While many people today are familiar at least with the term karate, it was not always this way. In fact, karate as we know it today is much different than how it started. Karate has often been used as a generic term to encompass all oriental-based martial arts. This started because it World War 2, many United States servicemen were stationed in Okinawa, where the discipline originated.
It was not long before interest in the discipline spread to America, who used the powerful media tool known as Hollywood to really raise awareness of the art. In the 1960s and 1970s, the abundance of martial arts movies would make karate become one of the most popular disciplines around. This is because movies were depicting karate as a powerful striking art that melded the mind and the body together. This caused karate schools to begin erupting all around the world as demand for the discipline skyrocketed. What was once a casual interest became a deeper fascination with the art itself.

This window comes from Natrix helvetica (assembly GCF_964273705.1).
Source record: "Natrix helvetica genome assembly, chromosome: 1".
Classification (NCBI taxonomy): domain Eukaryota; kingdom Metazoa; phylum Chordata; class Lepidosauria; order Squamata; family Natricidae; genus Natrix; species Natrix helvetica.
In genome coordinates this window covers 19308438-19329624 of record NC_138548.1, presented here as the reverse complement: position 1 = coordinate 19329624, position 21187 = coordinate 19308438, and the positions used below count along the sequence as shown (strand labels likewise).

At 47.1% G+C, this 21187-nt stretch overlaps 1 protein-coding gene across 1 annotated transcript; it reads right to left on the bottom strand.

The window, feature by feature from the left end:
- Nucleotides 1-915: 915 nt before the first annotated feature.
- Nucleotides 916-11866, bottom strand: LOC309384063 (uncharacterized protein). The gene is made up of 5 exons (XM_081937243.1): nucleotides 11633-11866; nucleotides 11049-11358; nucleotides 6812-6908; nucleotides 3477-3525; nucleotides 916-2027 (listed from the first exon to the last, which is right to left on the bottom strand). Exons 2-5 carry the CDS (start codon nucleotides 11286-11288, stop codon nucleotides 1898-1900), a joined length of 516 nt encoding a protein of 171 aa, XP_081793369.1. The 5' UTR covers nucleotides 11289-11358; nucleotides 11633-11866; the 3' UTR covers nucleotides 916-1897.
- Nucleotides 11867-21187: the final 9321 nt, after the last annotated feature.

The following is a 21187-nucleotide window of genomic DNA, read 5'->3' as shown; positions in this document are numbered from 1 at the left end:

The problem with karate’s rise in popularity is that many movies depicted the discipline as a powerful and enigmatic fighting style that could kill or incapacitate somebody in a single blow. This caused many misconceptions and warped the actual discipline of karate into some strange mutation by the mass media. Karate was established as a discipline that helps you combat the inner self through training and creativity. Its sole purpose was not to quickly dispatch an enemy.
Dr Leslie Griesdorf is a professional dentist who spends his free-time studying the discipline of karate.